What you need to know before buying a motorbike

If you’re thinking about buying a motorbike, make sure you know the basics to enjoy a smooth ride.

There’s something cool about motorcycles. The image of winding over the roads with the wind on your skin is much more appealing than the thought of being stuck in a car.

Motorcycles are growing in popularity here with more dedicated events catering to enthusiasts, such as the Custom Show UAE, Emirates Bikes Festival and International Motor Show.

If you’re considering ditching that sedan for a motorcycle or just want something to cruise around on during the weekends, here are some things to keep in mind before hitting the road.

Choosing the right model

There are certain factors to consider when deciding to purchase a motorcycle.

“First, you have to ask yourself, ‘What kind of motorcycle do I want to go for?’ – and the main question is on-road or off-road,” explains Kleine Thomas, who’s been riding motorcycles for 36 years.

“There are many types of motorcycles and brands around so familiarise yourself with each to help in your decision-making.”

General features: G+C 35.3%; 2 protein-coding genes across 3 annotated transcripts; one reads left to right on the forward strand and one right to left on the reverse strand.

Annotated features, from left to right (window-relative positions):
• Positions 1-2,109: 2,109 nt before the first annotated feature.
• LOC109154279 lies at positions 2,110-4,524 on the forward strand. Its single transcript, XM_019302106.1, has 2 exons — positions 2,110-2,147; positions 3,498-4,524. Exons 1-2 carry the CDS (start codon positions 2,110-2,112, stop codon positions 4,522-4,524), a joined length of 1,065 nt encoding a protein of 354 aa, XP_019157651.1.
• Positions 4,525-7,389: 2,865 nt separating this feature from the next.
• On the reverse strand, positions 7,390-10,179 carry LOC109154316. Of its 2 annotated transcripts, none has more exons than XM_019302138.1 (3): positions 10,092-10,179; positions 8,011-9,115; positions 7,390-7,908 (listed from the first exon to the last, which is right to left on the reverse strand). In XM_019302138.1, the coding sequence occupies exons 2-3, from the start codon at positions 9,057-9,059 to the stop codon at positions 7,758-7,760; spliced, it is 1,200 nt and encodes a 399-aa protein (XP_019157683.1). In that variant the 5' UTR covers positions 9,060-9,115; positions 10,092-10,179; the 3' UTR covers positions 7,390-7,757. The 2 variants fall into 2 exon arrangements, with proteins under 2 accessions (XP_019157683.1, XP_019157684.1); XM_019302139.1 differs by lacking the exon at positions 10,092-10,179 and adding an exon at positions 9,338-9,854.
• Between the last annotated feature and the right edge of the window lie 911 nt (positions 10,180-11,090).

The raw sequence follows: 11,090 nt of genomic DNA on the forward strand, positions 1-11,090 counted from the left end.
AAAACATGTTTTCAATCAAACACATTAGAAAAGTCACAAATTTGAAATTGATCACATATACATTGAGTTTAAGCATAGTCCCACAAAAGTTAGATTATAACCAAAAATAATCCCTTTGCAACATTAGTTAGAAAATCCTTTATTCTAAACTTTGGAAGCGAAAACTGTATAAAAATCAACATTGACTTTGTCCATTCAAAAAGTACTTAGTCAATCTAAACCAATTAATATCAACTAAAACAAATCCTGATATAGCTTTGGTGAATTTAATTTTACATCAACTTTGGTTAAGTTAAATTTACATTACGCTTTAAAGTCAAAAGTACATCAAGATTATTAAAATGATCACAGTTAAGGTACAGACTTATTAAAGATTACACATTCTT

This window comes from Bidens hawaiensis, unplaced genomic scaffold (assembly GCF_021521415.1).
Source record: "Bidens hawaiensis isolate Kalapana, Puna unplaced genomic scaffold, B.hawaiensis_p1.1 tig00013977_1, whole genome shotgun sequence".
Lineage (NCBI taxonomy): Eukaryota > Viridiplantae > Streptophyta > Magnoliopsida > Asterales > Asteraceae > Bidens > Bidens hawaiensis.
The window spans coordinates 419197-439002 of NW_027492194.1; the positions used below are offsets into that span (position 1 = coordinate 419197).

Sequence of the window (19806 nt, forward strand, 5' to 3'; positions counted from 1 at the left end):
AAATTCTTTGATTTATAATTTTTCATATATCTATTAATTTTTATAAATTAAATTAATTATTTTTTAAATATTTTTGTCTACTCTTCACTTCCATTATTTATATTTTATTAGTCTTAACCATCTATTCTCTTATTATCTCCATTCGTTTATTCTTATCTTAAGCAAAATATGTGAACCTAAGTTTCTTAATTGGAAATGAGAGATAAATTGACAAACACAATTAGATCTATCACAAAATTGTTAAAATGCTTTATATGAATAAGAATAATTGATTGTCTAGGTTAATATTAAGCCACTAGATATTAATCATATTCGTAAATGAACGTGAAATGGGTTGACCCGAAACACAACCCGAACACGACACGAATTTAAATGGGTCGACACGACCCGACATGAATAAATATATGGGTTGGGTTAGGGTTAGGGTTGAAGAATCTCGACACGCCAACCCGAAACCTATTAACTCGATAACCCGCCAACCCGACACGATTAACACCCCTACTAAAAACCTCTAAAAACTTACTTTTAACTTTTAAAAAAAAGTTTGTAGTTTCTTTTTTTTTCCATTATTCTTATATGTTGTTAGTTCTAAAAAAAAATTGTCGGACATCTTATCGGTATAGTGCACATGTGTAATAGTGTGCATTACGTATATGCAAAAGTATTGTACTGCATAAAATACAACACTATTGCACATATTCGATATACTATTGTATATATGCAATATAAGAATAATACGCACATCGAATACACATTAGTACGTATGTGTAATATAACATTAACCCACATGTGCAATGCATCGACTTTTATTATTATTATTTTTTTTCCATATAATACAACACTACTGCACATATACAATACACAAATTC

Having a clear idea about the type of roads you’ll likely be riding on will help determine the kind of motorcycle that best suits your needs.

On-road bikes are suited to straight, paved, well-maintained roads, while off-road bikes are more adept at handling rugged surfaces such as those in deserts and wadis. The bikes best suited for this purpose include touring bikes, sportsbikes, cruisers, choppers and café racer models.

Kleine Thomas

For off-road driving, dirt bike models are recommended.

For Kleine, it’s all about the BMW R1200 GS Adventure: “This bike offers, at least from my point of view, the widest variety regarding the ride itself; you can go on and off road, and travel short and long distances easily.